Laboratory of Photonics and Quantum Measurements (K-lab), EPF, Lausanne

Temporal solitons are a special class of solitons that are solutions of the nonlinear AC driven Schrödinger equation and have been first identified by Russian mathematicians about 20 years ago. They are solutions of the so called (extended) Lugiato-Lefever equation (LLE) and found quite universally in nature. We recently discovered temporal dissipative solitons in optical micro resonator based frequency combs. The aim of this semester project is to numerically simulate the soliton formation. This has already been accomplished in the group using a split-step Runge-Kutta integrator on the coupled-mode equations (equivalent to the LLE) which simulates the whole dynamics. The solver developed in this project is based on the stationary extended LLE, discarding the dynamics, making the simulations much shorter. The results are compared to examples in the literature (benchmarking).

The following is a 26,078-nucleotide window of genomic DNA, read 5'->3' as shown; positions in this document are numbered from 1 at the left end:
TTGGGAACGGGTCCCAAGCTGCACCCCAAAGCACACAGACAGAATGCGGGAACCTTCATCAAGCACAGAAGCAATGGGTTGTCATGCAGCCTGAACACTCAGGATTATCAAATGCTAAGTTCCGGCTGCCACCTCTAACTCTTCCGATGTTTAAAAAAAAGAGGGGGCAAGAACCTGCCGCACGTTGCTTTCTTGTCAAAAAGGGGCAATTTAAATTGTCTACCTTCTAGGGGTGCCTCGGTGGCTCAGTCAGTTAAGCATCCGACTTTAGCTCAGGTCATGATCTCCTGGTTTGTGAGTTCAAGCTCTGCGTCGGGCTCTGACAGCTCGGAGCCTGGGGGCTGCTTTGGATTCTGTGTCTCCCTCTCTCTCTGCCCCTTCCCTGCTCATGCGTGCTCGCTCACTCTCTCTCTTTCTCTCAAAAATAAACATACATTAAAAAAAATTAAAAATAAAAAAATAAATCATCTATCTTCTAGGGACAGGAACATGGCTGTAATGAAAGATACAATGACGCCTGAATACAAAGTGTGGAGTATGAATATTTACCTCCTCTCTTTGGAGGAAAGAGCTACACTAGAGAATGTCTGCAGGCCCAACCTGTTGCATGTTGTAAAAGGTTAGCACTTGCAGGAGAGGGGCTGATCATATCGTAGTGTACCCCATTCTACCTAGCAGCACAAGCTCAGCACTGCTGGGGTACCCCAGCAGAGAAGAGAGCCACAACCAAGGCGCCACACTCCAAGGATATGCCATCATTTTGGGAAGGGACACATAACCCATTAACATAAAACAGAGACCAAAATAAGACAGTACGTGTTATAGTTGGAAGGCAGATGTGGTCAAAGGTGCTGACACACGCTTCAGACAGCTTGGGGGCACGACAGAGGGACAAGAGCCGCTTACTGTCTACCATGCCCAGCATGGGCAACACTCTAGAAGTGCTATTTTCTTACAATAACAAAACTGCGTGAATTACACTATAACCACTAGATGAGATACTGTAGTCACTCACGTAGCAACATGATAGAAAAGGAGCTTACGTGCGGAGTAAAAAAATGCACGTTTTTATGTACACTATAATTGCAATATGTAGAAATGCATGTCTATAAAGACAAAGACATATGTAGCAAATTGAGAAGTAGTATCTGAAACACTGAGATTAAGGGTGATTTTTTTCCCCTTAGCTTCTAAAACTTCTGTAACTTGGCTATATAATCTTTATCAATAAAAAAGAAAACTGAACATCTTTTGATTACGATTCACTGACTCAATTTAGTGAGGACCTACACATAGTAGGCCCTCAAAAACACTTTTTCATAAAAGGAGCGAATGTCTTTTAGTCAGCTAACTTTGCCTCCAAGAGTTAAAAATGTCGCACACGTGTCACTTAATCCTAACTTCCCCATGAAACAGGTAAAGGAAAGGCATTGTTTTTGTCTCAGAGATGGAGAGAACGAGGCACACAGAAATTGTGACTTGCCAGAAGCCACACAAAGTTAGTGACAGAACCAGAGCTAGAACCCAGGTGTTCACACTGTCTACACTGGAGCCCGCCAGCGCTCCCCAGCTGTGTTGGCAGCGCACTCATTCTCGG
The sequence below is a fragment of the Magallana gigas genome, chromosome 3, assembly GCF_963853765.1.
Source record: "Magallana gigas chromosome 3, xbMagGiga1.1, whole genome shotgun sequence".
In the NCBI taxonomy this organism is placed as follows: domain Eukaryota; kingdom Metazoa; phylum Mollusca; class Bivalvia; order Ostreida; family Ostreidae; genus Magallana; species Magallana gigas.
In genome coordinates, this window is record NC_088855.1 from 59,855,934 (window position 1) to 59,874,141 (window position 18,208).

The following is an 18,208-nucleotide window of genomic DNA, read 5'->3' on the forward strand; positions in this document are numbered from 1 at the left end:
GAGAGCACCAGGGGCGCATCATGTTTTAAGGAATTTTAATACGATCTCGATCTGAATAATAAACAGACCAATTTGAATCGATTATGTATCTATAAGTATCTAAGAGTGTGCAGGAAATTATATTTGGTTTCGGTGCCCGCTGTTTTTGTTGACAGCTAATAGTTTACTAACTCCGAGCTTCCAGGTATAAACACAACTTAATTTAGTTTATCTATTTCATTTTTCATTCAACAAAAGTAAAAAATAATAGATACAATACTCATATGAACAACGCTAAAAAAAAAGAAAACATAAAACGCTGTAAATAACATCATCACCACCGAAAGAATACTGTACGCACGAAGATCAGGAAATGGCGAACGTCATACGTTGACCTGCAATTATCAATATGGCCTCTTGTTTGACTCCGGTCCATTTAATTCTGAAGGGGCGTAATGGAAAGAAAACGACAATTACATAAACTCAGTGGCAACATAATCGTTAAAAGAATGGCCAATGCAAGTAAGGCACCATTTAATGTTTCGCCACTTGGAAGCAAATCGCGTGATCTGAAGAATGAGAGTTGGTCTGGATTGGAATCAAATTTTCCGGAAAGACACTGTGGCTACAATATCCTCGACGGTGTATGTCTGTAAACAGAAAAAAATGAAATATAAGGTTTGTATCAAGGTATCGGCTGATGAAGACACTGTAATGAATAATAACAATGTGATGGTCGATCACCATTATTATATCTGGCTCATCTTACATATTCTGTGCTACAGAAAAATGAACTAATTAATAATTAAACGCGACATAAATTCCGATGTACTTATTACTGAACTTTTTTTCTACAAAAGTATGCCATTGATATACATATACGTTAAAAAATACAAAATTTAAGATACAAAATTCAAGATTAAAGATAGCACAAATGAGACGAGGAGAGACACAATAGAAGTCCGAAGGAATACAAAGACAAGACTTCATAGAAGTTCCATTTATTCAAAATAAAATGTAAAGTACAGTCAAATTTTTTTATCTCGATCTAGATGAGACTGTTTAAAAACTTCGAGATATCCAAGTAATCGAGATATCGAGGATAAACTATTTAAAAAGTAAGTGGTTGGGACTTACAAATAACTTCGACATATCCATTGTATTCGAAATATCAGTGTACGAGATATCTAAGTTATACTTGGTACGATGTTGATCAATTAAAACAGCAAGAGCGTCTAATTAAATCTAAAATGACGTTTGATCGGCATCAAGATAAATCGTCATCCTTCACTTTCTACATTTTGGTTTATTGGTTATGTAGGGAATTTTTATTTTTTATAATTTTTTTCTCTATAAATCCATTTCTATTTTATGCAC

Jonathan Giezendanner – 3D Graph-Based Formation Odor Source Localization

Supervisors: Prof. Alcherio Martinoli, Jorge Soares and Dr. Ali Marjovi

The Distributed Intelligent Systems and Algorithms Laboratory (DISAL), EPF, Lausanne

Previous efforts in DISAL have led to the development of a graph-based formation control approach to track a chemical plume to its source using ground robots.

The goal of our work is to investigate adding a 3rd dimension to the problem and the solution. Obtaining concentrations not only at ground level but also above paves the way to use the entire plume tracing solution in situations where the source is not on the same level as the robots, and where navigating in 3D space is needed (underwater, in the air, etc.).

This project will include implementation, simulation and experimentation components. The existing code will be extended and implemented in the Webots simulator, where it will be used for quickly evaluation and tuning the solution. Afterwards, the code will be ported to the new Khepera IV platform (and connected to the traversing system), and used for wind tunnel experiments using different parameters, formations and environmental conditions.

Pablo Garcia-Amorena – Wavelet transform for fractiona operators in neural models